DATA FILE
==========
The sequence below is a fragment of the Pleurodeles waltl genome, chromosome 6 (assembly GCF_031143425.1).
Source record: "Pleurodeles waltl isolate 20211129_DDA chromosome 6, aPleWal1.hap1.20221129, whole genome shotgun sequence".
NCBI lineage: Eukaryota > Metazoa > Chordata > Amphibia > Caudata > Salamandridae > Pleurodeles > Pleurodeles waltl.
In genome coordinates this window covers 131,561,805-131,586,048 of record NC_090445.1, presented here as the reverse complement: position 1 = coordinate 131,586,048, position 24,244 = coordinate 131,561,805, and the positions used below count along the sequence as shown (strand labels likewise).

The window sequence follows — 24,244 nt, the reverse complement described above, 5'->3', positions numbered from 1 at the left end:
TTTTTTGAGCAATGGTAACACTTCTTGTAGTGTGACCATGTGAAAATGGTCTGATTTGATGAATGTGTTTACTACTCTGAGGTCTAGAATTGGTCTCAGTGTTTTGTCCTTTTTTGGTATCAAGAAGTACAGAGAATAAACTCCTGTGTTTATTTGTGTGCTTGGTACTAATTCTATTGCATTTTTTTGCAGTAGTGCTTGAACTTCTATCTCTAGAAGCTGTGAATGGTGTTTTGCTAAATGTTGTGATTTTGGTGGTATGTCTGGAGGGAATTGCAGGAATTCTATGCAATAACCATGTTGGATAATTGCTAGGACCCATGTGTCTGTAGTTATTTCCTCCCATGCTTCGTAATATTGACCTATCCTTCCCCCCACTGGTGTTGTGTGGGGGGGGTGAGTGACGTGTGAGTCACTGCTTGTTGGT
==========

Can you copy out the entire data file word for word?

The sequence below is a fragment of the Pleurodeles waltl genome, chromosome 6 (assembly GCF_031143425.1).
Source record: "Pleurodeles waltl isolate 20211129_DDA chromosome 6, aPleWal1.hap1.20221129, whole genome shotgun sequence".
NCBI lineage: Eukaryota > Metazoa > Chordata > Amphibia > Caudata > Salamandridae > Pleurodeles > Pleurodeles waltl.
In genome coordinates this window covers 131,561,805-131,586,048 of record NC_090445.1, presented here as the reverse complement: position 1 = coordinate 131,586,048, position 24,244 = coordinate 131,561,805, and the positions used below count along the sequence as shown (strand labels likewise).

The window sequence follows — 24,244 nt, the reverse complement described above, 5'->3', positions numbered from 1 at the left end:
TTTTTTGAGCAATGGTAACACTTCTTGTAGTGTGACCATGTGAAAATGGTCTGATTTGATGAATGTGTTTACTACTCTGAGGTCTAGAATTGGTCTCAGTGTTTTGTCCTTTTTTGGTATCAAGAAGTACAGAGAATAAACTCCTGTGTTTATTTGTGTGCTTGGTACTAATTCTATTGCATTTTTTTGCAGTAGTGCTTGAACTTCTATCTCTAGAAGCTGTGAATGGTGTTTTGCTAAATGTTGTGATTTTGGTGGTATGTCTGGAGGGAATTGCAGGAATTCTATGCAATAACCATGTTGGATAATTGCTAGGACCCATGTGTCTGTAGTTATTTCCTCCCATGCTTCGTAATATTGACCTATCCTTCCCCCCACTGGTGTTGTGTGGGGGGGGTGAGTGACGTGTGAGTCACTGCTTGTTGGT